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HIS LOVE STORY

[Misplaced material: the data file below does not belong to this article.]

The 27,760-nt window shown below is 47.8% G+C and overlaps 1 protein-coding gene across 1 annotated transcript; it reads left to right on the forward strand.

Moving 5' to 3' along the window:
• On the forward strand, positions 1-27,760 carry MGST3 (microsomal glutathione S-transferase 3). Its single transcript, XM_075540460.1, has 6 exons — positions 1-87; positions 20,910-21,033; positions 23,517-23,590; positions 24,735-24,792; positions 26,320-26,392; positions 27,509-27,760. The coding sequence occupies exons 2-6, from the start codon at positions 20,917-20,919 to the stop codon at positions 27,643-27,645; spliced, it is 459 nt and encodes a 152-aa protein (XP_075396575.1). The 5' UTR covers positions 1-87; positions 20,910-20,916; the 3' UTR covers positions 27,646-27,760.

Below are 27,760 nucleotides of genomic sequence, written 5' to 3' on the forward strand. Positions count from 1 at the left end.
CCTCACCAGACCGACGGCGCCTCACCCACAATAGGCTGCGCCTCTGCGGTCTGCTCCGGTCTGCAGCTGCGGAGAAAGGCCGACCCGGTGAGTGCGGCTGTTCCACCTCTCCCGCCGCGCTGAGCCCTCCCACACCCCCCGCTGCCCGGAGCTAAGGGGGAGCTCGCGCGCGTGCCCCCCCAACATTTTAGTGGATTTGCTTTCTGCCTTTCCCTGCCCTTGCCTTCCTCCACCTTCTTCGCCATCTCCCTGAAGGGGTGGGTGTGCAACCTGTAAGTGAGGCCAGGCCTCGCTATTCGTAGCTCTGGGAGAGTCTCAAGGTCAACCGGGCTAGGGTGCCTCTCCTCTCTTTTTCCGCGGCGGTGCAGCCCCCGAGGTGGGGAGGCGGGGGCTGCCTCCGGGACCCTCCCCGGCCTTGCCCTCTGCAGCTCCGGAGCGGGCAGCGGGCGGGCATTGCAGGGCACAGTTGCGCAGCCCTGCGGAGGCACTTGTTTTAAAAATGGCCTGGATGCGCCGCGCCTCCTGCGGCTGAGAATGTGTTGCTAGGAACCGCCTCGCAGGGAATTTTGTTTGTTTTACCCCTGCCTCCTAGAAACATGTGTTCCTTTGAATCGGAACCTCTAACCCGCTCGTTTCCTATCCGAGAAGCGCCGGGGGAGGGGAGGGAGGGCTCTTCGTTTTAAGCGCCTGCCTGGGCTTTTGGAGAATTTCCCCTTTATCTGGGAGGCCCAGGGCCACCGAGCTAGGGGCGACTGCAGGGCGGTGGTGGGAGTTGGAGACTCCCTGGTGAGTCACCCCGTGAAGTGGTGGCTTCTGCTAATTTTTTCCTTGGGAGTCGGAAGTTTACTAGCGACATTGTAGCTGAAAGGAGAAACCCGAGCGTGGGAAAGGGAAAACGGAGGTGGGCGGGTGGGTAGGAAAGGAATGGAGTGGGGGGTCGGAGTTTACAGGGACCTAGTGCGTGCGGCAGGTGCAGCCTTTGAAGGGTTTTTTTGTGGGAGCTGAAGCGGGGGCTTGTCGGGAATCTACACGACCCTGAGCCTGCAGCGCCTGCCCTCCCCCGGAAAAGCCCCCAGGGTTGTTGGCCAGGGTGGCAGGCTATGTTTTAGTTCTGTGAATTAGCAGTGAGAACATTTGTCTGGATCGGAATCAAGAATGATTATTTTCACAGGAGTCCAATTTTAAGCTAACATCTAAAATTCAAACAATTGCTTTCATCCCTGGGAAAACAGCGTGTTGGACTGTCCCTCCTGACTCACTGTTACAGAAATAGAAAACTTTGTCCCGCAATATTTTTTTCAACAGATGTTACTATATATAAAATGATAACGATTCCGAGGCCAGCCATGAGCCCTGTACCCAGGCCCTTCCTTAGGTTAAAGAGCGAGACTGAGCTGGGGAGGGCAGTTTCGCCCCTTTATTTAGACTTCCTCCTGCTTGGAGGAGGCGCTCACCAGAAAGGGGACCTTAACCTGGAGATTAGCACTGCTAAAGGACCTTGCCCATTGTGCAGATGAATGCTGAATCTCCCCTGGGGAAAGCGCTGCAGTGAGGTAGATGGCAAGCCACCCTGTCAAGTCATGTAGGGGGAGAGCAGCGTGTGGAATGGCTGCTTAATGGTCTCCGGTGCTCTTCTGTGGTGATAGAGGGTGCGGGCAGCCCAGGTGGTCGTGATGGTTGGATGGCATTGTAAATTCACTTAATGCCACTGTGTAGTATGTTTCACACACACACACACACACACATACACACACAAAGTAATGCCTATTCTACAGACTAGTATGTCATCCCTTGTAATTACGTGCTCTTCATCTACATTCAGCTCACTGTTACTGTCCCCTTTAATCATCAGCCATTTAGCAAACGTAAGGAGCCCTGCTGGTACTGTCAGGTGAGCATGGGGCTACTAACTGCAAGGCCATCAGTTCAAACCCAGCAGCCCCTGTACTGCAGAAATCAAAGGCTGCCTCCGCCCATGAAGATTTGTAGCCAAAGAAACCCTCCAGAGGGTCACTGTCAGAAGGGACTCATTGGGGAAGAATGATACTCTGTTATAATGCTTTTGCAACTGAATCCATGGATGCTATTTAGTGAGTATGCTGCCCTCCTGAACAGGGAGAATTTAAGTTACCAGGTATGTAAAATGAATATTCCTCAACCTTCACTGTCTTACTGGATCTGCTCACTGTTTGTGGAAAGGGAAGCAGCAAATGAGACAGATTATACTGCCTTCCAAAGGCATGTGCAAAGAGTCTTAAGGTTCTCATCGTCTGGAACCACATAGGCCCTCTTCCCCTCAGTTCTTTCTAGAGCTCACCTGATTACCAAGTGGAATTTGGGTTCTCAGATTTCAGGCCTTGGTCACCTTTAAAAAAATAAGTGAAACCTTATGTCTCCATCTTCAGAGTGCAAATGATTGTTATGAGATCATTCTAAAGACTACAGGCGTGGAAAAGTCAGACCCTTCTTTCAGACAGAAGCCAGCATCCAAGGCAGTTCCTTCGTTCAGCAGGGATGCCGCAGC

by MARIE VAN VORST ILLUSTRATIONS by RAY WALTERS GOPY/ucvr or mr eoeas -neKKiu. eorfP»rrr CHAPTER XXVI. —18— Congratulations. The Due de Tremont saw what splendid stuff the captain in the Cavalry was made of by the young man’s quick convalescence. Sabron could not understand why Robert lin gered after the departure of the Mar quise d’Esclignac, the Comtesse de la Maine and Miss Redmond. The pres ence of the young man would have been agreeable if it had not been for his jealousy and his unhappiness. They played piquet together. Sab ron, in his right mind, thinner and paler, nevertheless very much of a man, now smoked his cigarettes and ate his three meals a day. He took a walk every day and was quite fit to leave the Orient. Tremont said: “I think, Sabron, that we can sail ihis week.” Sabron looked at him questioningly. ‘‘You are going, then, too—?” ‘‘Of course,” said the young noble man heartily. “We are going together You know I am going to take you back in my yacht.” Sabron hesitated and then said: ‘‘No, mon vieux, if you will excuse me I think I shall remain faithful to the old line of travel. I have an idea that I am not in yachting trim.” Tremont was not too dull to havo noticed his friend’s change of attitude toward him. He smoked for a few moments and then said: “When we get back to Paris I want to have the pleasure of introducing you to my fiancee.” Sabron dropped his cards. “Introducing me!” he repeated. Then putting out his hand, said cor dially: “I knew you were to be felici tated, old fellow.” Tremont shook his hand warmly. “Yes, and the lady is very anxious to know you. It is Madame de la Maine.” A very warm color flushed the checks of the invalid. He remem bered all he had heard and all he had known. He congratulated his friend with sincere warmth, and after a few moments said: “If you really want me to go back with you on the yacht, old chap—” “I really do,” said Tremont se renely. “You see, when we came on the boat we scarcely hoped to be so fortunate as to bring back the distlu gushed captain.” Sabron smiled. “But you have not told me yet,” he said, ‘‘why you came down.” “No.” said Tremont, “that is true Well, it will make a story for the sea.” CHAPTER XXVII. Valor In Retrospect. (n the month of May, when the eOestnuts bloom in the green dells, where the delicate young foliage #olds the light as in golden cups, a young man walked through one of the small allees of the Bois at the fash ionable noon hour, a little reddish dog trotting at his heels. The young man wulked with an imperceptible limp. He was thin, as men are who have lived hard and who have overcome tremendous obstacles. He was tanned as men are browned who have come from eastern and extreme southern countries. The little dog had also an imper roptlble limp occasioned by a bicycle GREAT NEED TO STOP WASTE Lesson That Should Be Impressed on America by the Frightful War In Europe. Waste Is the crime of today, and It Is especially the great crime of this awful war: waste In human life. In hope. In love, and in the common savings of us all. Millions of dollars’ worth of the savings of the people of this earth, all of them our brother* and our sisters, are dally burned up, exploded, and w*asted In the madness of the nations: and even that Is a trifle when we compare It to the great human value of the lives that are lost. It will not make any people rich: and we Americans, rarely fortu nate In not being Involved in the aw ful strife, shall And our part of the burden to bear. Some time the war will be over, and then waste must atop; It must stop if we are to ad vance In humanity and civilization over and beyond the yawning gap made by the lust of blood, pride of race, and the vanity of kings. The war las been In progress but a little running over him when he was a puppy. The two companions seemed im mensely to enjoy the spring day. Sab ron every now and then stood for a few moments looking at the gay passers-by, pedestrians and eques trians, enjoying to the full the repose of civilization, the beauty of his own land. Pitchoune looked with indifference upon the many dogs. He did not stir from his master’s side. When Sabron was quiet, the little animal stood at attention; he was a soldier’s dog. He could have told dog stories to those insignificant worldly dogs could have told of really thrilling adven tures. His brown eyes were pathetic with their appeal of affection as they looked up at his beloved master. He had a fund of experience such as the poodles and the terriers led by their owners could not understand. There fore Pitchoune was indifferent to them. Not one of those petted, ridiculous house dogs could have run for miles in the dark across an African desert, cDuld have found Beni Medinet and fetched relief to his master. Pitchoune was proud of it. He was very well satisfied with his career. He was still young; other deeds of valor per haps lay before him—who can tell? At any rate he had been shown about at the ministry of war, been very much admired, and he was a proud animal. When Sabron spoke to him he leaped upon him and wagged his tail. After a few moments, as the two stood near the exit of an allee leading to one of the grand avenues, Pitchoune slowly went in front of his master and toward two ladies sitting on a bench in the gentle warmth of the May sun light. Pitchoune, moved from his usual Indifference, gave a short bark, walked up to the. ladies, and began to snuff about their feet. The younger lady exclaimed, and then Sabron, lift ing his hat, came forward, the crimson color beating in his dark tanned cheeks. The Marquise d’Esclignac held out both hands to the officer: “It’s nearly noon,” she said, “and you don’t forget that you have prom ised to lunch with us, do you. Mon sieur le Capitaine?” Sabron, bending over her hand, as sured her that he had not forgotten Then his eyes traveled to her com panion. Miss Redmond wore a very simple dress, as was her fashion, but the young officer from Africa, who had not seen her near by until now and who had only caught a glimpse of her across the opera house, thought that he had never seen such a beautiful dress in all his life. It was made of soft gray cloth and fitted her closely, and in the lapel of her mannish little buttonhole she wore a few Parma vio lets. He recognized them. They had come from a bunch that he had sent her the night before. He kissed her hand, and they stood talking together, the three of them, for a few moments, Pitchoune stationing himself as a sen tinel by Miss Redmond’s side. The Marquise d’Esclignac rose. The young girl rose as well, and they walked on together. “Mes enfants,” said the Marquise d’Esclignac, “don’t go with your usual rush, Julia. Remember that Monsieur de Sabron is not as strong as Her cules yet. I will follow you with Pitchoune.” while and already the cost of It Is be ins borrowed from future generations; extra hard labor and sweat must come from infants now at their mothers’ breasts, to make good this debauch of blood and fire. And in the very measure that we waste Is the sentence at hard labor upon the ris ing generation prolonged We cannot get out of it by being American; the 1 debt is upon us, in unequal measure 1 it is true, but the debt, the obligation to make up the losses, is upon us all. —Atlantic. That Also to Be Thought Of. She was leaving the city for home, and by way of making her departure pleasant for those who had served her gave a nickel to a chambermaid, say ing. “Mary, you take a nice long car ride.” The maid replied: "Yes, ma’am; thank you, ma’am, but bow wITl I get back?" Observations of dog fights, side walk arguments and bleacher disputes should convince anybody that there is no occupation so hazardous as that of a neutral. THE CHEYENNE RECORD. But she spoke without knowledge of the dog. Now feeling that some un wonted happiness had suddenly burst upon the horizon that he knew, Pit choune seemed suddenly seized with a rollicking spirit such as had been his characteristic some years ago. He tore like mad down the path in front of Sabron and Miss Redmond. He whirled around like a dervish, he dashed across the road in front of automobiles, dashed back again, springing upon his master and whin ing at the girl’s feet. "See," said Sabron, “how happy he is.” “I should think he would be happy. He must have a knowledge of what an important animal he is. Just think! If he were a man they would give him a decoration.” And the two walked tranquilly side by side. Pitchoune ran to the side of the road, disappeared into a little forest all shot through with light. He came back, bringing the remains of an old rubber ball lost there by some other dog, and laid it triumphantly in front of Miss Redmond. “See," said Sabron, “he brings you his trophies." CHAPTER XXVIII. Happiness. Le Comte de Sabron finished his dressing. Brunet surveyed his master from the tip of his shining boots to his sleek, fair head. His expressive eyes said: “Monsieur le Capitaine is looking well tonight.” Brunet had never before given his master a direct compliment. His eyes only had the habit of expressing ad miration, and the manner In which he performed his duties, his devotion, were his forms of compliment. But Sabron’s long illness and absence, the fact that he had been snatched from death and given back to the army again, leveled between servant and master the Impassable wall of eti quette. "There will be a grand dinner to night, will there not, Monsieur le Capitaine? Doubtless Monsieur le Colonel and all the gentlemen will be there.” Brunet made a comprehen sive gesture as though he comprised the entire etat major. Sabron, Indeed, looked well. He was thin, deeply bronzed by the ex posure on the yacht, for he and Tre mont before returning to France had made a long cruise. Sabron wore the look of a man who has come back from a far country and is content. "And never shall I forget to the end of my days how Monsieur le Capitaine looked when I met the yacht at Mar seilles!” Brunet spoke reverently, as though he were chronicling sacred souvenirs. “1 said to myself, you are about to welcome back a hero, Brunet! Mon sieur le Capitaine will be as weak as a child. But 1 was determined that Monsieur le Capitaine should not read my feelings, however great my emo tion.” Sabron smiled. At no time in his simple life did Brunet ever conceal the most trifling emotion —his simple face revealed all his simple thoughts. Sabron said heartily: “Your control <Tas very fine, Indeed." “Instead of seeing a sick man. Mon sieur le Capitaine, a splendid-looking figure, with red cheeks and bright eyes, came off the boat to the shore I said to myself: ’Brunet, he has the air of one who comes back from a vic tory.' No one would have ever be lieved that Monsieur le Capitaine had been rescued from captivity.” Brunet's curiosity was very strong and as far as his master was con cerned he had been obliged to crush It down. To himself he was saying: "Monsieur le Capitaine is on the eve of some great event. When will he announce it to me? 1 am sure my master is going to be married.” Pitchoune, from a chair near by, assisted at his master’s toilet, one PALESTINE MAY HAVE BOOM Capitalists Planning to Make It a Great Tourist Center After the War. The allies already have reached an understanding regarding the disposi tion of the Holy Land and of the mosque of St. Sofia In Constantinople In the event of the fall of the Turk ish empire, according to Information reaching here from England through missionary channels The plan, these reports says, Is to make the Holy Land more accessible to travelers and to develop It as more of a tourist center than It has been under Turkish rule. St. Sofia, accord ing to the same Information, is to be come a cathedral of the Russian church. British capitalists are represented as already looking over the ground In Palestine with a view to the construc tion of trolley lines, the development of agriculture and the construction of modern hotela A seaport wnlch will be adapted to the expected in crease In commerce In Included in the moment holding the razor-strop be tween his teeth, then taking the clothes brush in his little grip. He was saying to himself: "I hope in the name of rats and cats my master is not going out without me!” Brunet was engaged to be married to the kitchen maid of the Marquise d’Esclignac. Ordonnances an,d scul lions are not able to arrange their matrimonial affairs so easily as are the upper classes. “Monsieur le Capltalne,” Bald the servant, his simple face raised to bis master’s, “I am going to be mar ried.” Sabron wheeled around: “Mon brave Brunet, when?” Brunet grinned sheepishly. "In five years, Monsieur le Capi taine,” at which the superior officer laughed heartily. “Is she an infant, are you educat ing her?” "When one is the eldest of a wid ow," said Brunet with a Bigh, “and the eldest of ten children—” The clock struck the quarter. Sab ron knew the story of the widow and ten children by heart. “Is the taxi at the door?” “Yes, Monsieur le Capltalne.” Pitchoune gave a sharp bark. “You are not invited," said his mas ter cruelly, and went gayly out, hli sword hitting against the stairs. *••*••• The Marquise d’Esclignac gave a brilliant little dinner to the colonel of Sabron’s squadron. There wera present a general or two, several men of distinction, and among the guests were the Due de Tremont and Madame de la Maine. Sabron, when he found himself at table, looked at everything as though in a dream. Julia Redmond sat opposite him. He had sent her Bowers and she wore them in her bodice. Madame de la Maine bent upon the young officer benignant eyes, the Due de Tremont glanced at him affectionately, but Sabron was only conscious that Julia's eyes did not meet his at all. They talked of Sabron’s captivity, of the engagement in Africa, of what the army was doing, would not do, oi might do, and the fact that the Duo de Tremont was to receive the deco ration of the Legion or Honor In July. Tremont toasted Sabron and the young officer rose to respond with flushing face. He looked affection ately at his friend who had brought him from death into life. The mo ment was intense, and the Marquise d’Esclignac lifted her glass: “Now, gentlemen, you must drink to the health of Pitchoune.” There was a murmur of laughter, Madame de la Maine turned to Sab ron: “I have had a collar made for Pit choune; it is of African leather set with real turquoise.” Sabron bowed: "Pitchoune will be perfectly enchanted, Madame; he will wear it at your wedding." (TO BE CONTINUED.) Making It Emphatic. She sailed into the telegraph office and rapped on the counter. As the clerk came forward to meet her he remembered that she had been there about ten minutes before. He won dered what she wanted this time. ■'Oh," she said, "let me have that telegram I wrote just now; I forgot something very important. I wanted to underscore ’perfectly lovely’ In acknowledging the receipt of that bracelet. Will it cost anything ex tra?" "No, ma’am,” said the clerk, as he handed her the message. The young lady drew two heavy lines beneath the words, and said: "It’s awfully good of you to let me do that. It will please Arthur evei so much."—Youth's Companion. Two Belts. "The belt worn by Napoleon at the battle of Waterloo shows that hla girth was 42 inches. Some belt, eb?” "Yes, but not a circumstance to ths belt that Wellington gave him.” plan The capitalists behind the ven ture are said to be favorable to the Zionist plan of populating Palestine with Jews from other countries. Mis sionary leaders are interested in the scheme aB affording a center of Chris tian inspiration and worship. Responsibility and Prayer. "We learn on unimpeachable au thority that Lord Fisher, first sea lord at the admiralty, makes a habit of go ing to a certain church practically every day for prayer and meditation before beginning his responsible du ties,” says the Church Family News paper: "we understand also that Lord Kitchener follows out a similar rule whenever he is in London.” —London Olobe. Siberia’s Mighty River. The Irtish river, in Siberia, is 2,200 miles long, and drains 600,000 miles of territory. Sound lumber, 26 years old, baa been proved by a German government test to be materially stronger than new stock. "GASCARETS” FOR LIVER, BOWELS For sick headache, bad breath, Sour Stomach and constipation. Get a 10-cent box now. No odds how bad your liver, stomach or bowels; how much your head aches, how miserable and uncomfort able you are from constipation, indiges tion, biliousness and sluggish bowels —you always get the desired results with Cascarets. Don't let your stomach, liver and bowels make you miserable. Take Cascarets to-night; put an end to the headache, biliousness, dizziness, nerv ousness, sick, sour, gassy stomach, backache and all other distress; cleanse your inside organs of all the bile, gases and constipated matter which is producing the misery. A 10-cent box means health, happi ness and a clear head for months. No more days of gloom and distress if you will take a Cascaret now and then. All stores sell Cascarets. Don’t forget the children —their little in sides need a cleansing, too. Adv. A Perplexing Question. A Cornell professor and his wife were entertaining at dinner a few weeks ago. In the midst of the gayety at table a child's voice was heard com ing from the floor above. "Mother!” he cried. "What is it, Archie," she asked. "There's only clean towels in th« bathroom. Shall I start cne?” —Har- per’s Bazar. BIG EATERS HAVE BAD KIDNEYS AND BACKACHE Take a Glass of Salts at Once If Your Back Is Hurting or Kidneys and Bladder Trouble You. The American men and women mnst guard constantly against Kidney trou ble, because we eat too much and all our food is rich. Our blood Is filled with uric acid which the kidneys strive to filter out, they weaken from overwork, become sluggish; the elimi native tissues clog and the result is kidney trouble, bladder weakness and a general decline in health. When your kidneys feel like lumps of lead; your back hurts or the urine is cloudy, full of sediment or you are obliged to seek relief two or three times during the night; if you suffer with sick headache or dizzy, nervous spells, acid stomach, or you have rheu matism when the weather is bad, get from your pharmacist about four ounces of Jad Salts; take a table spoonful in a glass of water before breakfast for a few days and your kid neys will then act fine. This famous salts is made from the acid of grapes and lemon juice, combined with llthia, and has been used for generations to flush and stimulate clogged kidneys; to neutralize the acids in the urine so it no longer is a source of irritation, thus ending bladder disorders. Jad Salts is inexpensive; cannot in jure, makes a delightful effervescent lithia-water beverage, and belongs in every home, because nobody can make a mistake by having a good kidney flushing any time. —Adv. Sticks in His Crop. "What's Badger looking so Bour' over?” -v "He was forced to swallow bis pride and he can’t digest it.” Important to Mothers Examine carefully every bottle ol CASTORIA, a safe and sure remedy for infants and children, and see that it Signature of In Use for Over 30 Years. Children Cry for Fletcher’s Castoria The Best Excuse. Brown —Ignorance of the law ex cuses no cne. Smith —Quite so. It is much better to be rich and hire good lawyers.— Life. Piles Relieved by First Application And cured lnetoudays br PAZ.O OINTMENT tbs universal remedy for all forms of Files. Druggist! refund money If it falls. Me. Method. Brown —Is Jones strictly neutral? Mrs. Jenks —Yes; he sides with whoever he’s talking with! PREPAREDNESS I To Fortify The System Against Grip when Grip is prsvslent LAXATIVE BROMO QUININE sbonld be taken, as this combination of Quinine with other ingredients, destroys germs, sets as a Tonic sod Laxative and thn. keeps the system in condition Co withstand Colds. Grip and Infloensa. There is only one "BROMO QUININE.” E. W. GROVE'S sig nature on bog. esc. English colonies total 11,002,321 square miles in'area, with a population Of 389,605.035.